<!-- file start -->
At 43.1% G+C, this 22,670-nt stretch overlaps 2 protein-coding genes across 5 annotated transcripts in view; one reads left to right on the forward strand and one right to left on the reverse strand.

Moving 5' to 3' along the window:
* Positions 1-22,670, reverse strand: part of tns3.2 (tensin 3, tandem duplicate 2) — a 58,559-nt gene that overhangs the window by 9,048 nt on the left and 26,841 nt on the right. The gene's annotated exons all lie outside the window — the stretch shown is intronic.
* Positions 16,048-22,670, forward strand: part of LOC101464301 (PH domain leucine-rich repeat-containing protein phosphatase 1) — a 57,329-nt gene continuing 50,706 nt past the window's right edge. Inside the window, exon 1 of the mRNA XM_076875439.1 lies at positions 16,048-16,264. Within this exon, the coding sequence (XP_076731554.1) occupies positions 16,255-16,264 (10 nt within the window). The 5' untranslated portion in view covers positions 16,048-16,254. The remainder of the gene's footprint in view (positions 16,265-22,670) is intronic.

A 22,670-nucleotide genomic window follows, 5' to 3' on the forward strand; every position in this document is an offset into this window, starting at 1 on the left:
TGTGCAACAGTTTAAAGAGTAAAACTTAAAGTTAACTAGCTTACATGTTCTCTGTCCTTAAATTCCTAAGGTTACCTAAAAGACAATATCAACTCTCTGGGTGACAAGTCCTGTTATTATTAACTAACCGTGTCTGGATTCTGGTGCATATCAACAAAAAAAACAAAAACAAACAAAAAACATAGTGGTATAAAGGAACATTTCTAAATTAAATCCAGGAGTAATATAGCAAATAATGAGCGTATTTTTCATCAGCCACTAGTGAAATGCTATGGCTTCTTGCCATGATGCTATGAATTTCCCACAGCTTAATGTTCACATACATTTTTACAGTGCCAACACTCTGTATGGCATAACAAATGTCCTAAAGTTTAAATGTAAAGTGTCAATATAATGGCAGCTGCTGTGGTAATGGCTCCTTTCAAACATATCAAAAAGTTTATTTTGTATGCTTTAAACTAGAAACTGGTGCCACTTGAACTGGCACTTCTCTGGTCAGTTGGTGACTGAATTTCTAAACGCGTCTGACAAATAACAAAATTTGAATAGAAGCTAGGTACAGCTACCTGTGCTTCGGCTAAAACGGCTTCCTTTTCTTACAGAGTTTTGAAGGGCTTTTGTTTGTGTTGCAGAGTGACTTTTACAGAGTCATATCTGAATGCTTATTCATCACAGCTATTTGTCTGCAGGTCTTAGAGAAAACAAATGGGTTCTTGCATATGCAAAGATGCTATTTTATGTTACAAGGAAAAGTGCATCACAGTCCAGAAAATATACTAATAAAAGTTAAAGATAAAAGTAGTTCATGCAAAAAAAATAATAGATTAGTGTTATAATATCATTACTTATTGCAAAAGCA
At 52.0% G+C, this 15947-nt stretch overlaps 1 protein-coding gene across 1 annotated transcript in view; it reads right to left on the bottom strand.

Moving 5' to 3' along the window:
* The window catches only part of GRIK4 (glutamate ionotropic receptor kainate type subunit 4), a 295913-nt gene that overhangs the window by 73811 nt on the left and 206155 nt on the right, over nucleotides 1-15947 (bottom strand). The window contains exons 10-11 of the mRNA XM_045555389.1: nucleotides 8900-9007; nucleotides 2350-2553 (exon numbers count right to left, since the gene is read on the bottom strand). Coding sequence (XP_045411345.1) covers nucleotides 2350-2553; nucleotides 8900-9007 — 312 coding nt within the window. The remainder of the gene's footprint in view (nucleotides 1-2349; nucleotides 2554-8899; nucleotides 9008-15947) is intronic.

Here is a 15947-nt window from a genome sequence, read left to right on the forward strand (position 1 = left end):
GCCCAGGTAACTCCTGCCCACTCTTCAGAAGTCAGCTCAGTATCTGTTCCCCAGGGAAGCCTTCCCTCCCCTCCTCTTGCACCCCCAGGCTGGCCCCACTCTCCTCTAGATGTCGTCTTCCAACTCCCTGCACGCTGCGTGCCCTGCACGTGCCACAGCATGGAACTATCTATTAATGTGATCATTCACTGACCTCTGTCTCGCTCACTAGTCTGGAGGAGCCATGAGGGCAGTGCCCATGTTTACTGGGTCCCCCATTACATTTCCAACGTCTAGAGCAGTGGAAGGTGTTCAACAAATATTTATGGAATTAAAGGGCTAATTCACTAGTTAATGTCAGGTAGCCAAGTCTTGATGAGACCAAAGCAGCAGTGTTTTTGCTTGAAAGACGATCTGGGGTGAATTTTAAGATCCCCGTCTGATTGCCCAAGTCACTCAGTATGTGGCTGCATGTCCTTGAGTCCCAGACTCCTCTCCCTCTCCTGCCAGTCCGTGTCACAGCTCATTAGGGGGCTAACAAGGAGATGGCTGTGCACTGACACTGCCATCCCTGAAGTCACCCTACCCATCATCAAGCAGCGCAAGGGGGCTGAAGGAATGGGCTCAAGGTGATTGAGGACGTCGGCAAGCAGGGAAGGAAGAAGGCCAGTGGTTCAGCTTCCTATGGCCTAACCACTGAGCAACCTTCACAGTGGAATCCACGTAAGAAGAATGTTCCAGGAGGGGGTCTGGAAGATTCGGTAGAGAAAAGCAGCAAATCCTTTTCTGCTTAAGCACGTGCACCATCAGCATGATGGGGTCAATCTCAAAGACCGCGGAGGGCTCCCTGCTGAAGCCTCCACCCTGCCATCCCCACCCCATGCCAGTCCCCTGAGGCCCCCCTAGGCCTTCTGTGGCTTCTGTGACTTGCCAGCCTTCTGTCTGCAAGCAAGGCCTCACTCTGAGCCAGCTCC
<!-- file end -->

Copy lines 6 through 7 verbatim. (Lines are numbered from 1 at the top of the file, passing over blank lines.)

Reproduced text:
TGTGCAACAGTTTAAAGAGTAAAACTTAAAGTTAACTAGCTTACATGTTCTCTGTCCTTAAATTCCTAAGGTTACCTAAAAGACAATATCAACTCTCTGGGTGACAAGTCCTGTTATTATTAACTAACCGTGTCTGGATTCTGGTGCATATCAACAAAAAAAACAAAAACAAACAAAAAACATAGTGGTATAAAGGAACATTTCTAAATTAAATCCAGGAGTAATATAGCAAATAATGAGCGTATTTTTCATCAGCCACTAGTGAAATGCTATGGCTTCTTGCCATGATGCTATGAATTTCCCACAGCTTAATGTTCACATACATTTTTACAGTGCCAACACTCTGTATGGCATAACAAATGTCCTAAAGTTTAAATGTAAAGTGTCAATATAATGGCAGCTGCTGTGGTAATGGCTCCTTTCAAACATATCAAAAAGTTTATTTTGTATGCTTTAAACTAGAAACTGGTGCCACTTGAACTGGCACTTCTCTGGTCAGTTGGTGACTGAATTTCTAAACGCGTCTGACAAATAACAAAATTTGAATAGAAGCTAGGTACAGCTACCTGTGCTTCGGCTAAAACGGCTTCCTTTTCTTACAGAGTTTTGAAGGGCTTTTGTTTGTGTTGCAGAGTGACTTTTACAGAGTCATATCTGAATGCTTATTCATCACAGCTATTTGTCTGCAGGTCTTAGAGAAAACAAATGGGTTCTTGCATATGCAAAGATGCTATTTTATGTTACAAGGAAAAGTGCATCACAGTCCAGAAAATATACTAATAAAAGTTAAAGATAAAAGTAGTTCATGCAAAAAAAATAATAGATTAGTGTTATAATATCATTACTTATTGCAAAAGCA
At 52.0% G+C, this 15947-nt stretch overlaps 1 protein-coding gene across 1 annotated transcript in view; it reads right to left on the bottom strand.